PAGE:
Pete Buttigieg said in an interview with AP that he "would not have wanted to see" his son serve on the board of a Ukrainian gas company while he was fighting corruption in the country, but stressed that there has been no wrongdoing uncovered with respect to Joe or Hunter Biden's activities in Ukraine.

Why it matters: Republicans have used Hunter Biden's position on the board of the Ukrainian gas company Burisma to rebut impeachment charges against President Trump, arguing that he had a legitimate reason to ask Ukraine to investigate the Bidens. Buttigieg called this a distraction from Trump's "spectacular misconduct," but said his administration would do everything it could to prevent "even the appearance" of a conflict of interest.

"I would not have wanted to see that happen and at the same time, again, I think this is being used to divert attention from what's really at stake in the impeachment process. There's been no allegation, let alone finding of any kind of wrongdoing ... I just think it's the wrong conversation to be having right now though given the spectacular misconduct that we have already seen and facts that are not in dispute, where the only argument to be had is whether it rises to the level of removal."

The big picture: Joe Biden has repeatedly said he does not know what Hunter actually did in Ukraine, but that he trusts his son — and even lashed out at one voter in Iowa for making unsubstantiated allegations that the Bidens were selling access to President Obama.

  • Biden told "Axios on HBO" that he will ban his family from making money overseas if he wins, but faulted President Trump's family's conflicts of interest — not Hunter’s work — for the need for a formal guardrail.

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Updated 37 mins ago - Politics & Policy

Coronavirus dashboard

Illustration: Sarah Grillo/Axios

  1. Global: Total confirmed cases as of 12 p.m. ET: 30,241,377 — Total deaths: 947,266— Total recoveries: 20,575,416Map.
  2. U.S.: Total confirmed cases as of 12 p.m. ET: 6,681,251 — Total deaths: 197,763 — Total recoveries: 2,540,334 — Total tests: 91,546,598Map.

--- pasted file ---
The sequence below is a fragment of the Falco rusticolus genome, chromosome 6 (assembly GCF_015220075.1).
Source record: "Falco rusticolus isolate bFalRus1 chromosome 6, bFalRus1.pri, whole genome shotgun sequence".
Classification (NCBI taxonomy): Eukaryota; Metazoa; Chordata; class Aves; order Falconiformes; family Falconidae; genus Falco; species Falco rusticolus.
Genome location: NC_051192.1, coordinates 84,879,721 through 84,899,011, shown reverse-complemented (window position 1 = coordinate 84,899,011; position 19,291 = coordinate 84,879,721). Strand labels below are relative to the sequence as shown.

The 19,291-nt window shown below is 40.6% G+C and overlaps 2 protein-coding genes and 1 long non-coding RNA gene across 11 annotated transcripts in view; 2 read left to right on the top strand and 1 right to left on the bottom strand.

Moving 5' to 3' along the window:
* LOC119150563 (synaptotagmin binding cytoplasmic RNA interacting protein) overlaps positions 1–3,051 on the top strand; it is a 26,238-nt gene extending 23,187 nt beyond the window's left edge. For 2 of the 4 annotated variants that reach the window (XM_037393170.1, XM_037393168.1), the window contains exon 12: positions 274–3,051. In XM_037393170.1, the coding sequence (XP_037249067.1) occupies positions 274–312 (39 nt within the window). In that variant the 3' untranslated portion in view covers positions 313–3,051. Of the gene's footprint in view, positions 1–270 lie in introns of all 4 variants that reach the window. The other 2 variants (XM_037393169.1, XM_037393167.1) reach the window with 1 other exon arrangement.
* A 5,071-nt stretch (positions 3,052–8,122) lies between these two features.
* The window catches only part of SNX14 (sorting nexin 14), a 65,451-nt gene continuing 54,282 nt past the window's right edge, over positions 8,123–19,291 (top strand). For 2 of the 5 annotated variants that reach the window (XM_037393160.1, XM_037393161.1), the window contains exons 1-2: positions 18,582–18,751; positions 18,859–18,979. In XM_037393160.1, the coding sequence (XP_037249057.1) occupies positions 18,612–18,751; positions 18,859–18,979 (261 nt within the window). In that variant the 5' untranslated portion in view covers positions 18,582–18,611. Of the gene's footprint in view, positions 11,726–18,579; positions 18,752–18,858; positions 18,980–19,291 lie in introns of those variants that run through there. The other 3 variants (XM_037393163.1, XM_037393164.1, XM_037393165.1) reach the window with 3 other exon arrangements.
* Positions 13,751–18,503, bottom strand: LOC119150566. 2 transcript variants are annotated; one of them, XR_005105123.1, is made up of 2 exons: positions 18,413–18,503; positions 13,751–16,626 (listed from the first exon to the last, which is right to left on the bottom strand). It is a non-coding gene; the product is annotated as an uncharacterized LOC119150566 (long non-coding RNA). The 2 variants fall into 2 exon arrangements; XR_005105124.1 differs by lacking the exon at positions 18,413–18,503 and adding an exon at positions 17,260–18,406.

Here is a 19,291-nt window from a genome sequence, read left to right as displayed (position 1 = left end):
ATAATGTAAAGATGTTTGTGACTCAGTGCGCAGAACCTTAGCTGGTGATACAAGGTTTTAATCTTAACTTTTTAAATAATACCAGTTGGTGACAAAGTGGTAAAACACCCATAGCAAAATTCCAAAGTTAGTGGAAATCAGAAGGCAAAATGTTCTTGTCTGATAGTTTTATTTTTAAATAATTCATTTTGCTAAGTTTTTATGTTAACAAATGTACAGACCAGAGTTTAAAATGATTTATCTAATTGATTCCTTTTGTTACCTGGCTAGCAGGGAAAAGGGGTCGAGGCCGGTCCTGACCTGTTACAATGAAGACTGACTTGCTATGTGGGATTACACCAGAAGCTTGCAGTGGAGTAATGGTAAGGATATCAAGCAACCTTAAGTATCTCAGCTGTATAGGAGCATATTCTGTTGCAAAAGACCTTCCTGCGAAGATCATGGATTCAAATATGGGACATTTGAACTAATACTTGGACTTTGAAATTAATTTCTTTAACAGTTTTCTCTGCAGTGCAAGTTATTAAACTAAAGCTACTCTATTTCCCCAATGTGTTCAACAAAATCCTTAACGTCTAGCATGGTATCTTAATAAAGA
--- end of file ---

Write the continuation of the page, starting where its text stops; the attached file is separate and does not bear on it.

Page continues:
3. Politics: Trump vs. his own administration on virus response.
  4. Health: Massive USPS face mask operation called off The risks of moving too fast on a vaccine.
  5. Business: Unemployment drop-off reverses course 1 million mortgage-holders fall through safety netHow the pandemic has deepened Boeing's 737 MAX crunch.
  6. Education: At least 42% of school employees are vulnerable.
39 mins ago - Economy & Business

Anxious days for airline workers as mass layoffs loom

Sara Nelson, president of the Association of Flight Attendants, during a Sept. 9 protest outside the Capitol. Photo: Alex Wong/Getty Images

The clock is ticking for tens of thousands of anxious airline employees, who face mass reductions when the government's current payroll support program expires on Sept. 30.

Where it stands: Airline CEOs met Thursday with White House Chief of Staff Mark Meadows, who said President Trump would support an additional $25 billion from Congress to extend the current aid package through next March.

House Democrats ask DOJ watchdog to probe Durham's Trump-Russia investigation

Attorney General Bill Barr. Photo: Kamil Krzaczynsky/AFP via Getty Images

Four Democratic House committee chairs on Friday asked the Justice Department's inspector general to launch an "emergency investigation" into whether Attorney General Bill Barr and U.S. Attorney John Durham, his appointee, are taking actions that could "improperly influence the upcoming presidential election."

Catch up quick: Last year, Barr tapped Durham to conduct a sweeping investigation into the origins of the FBI's 2016 Russia probe, after he and President Trump claimed that it was unjustified and a "hoax."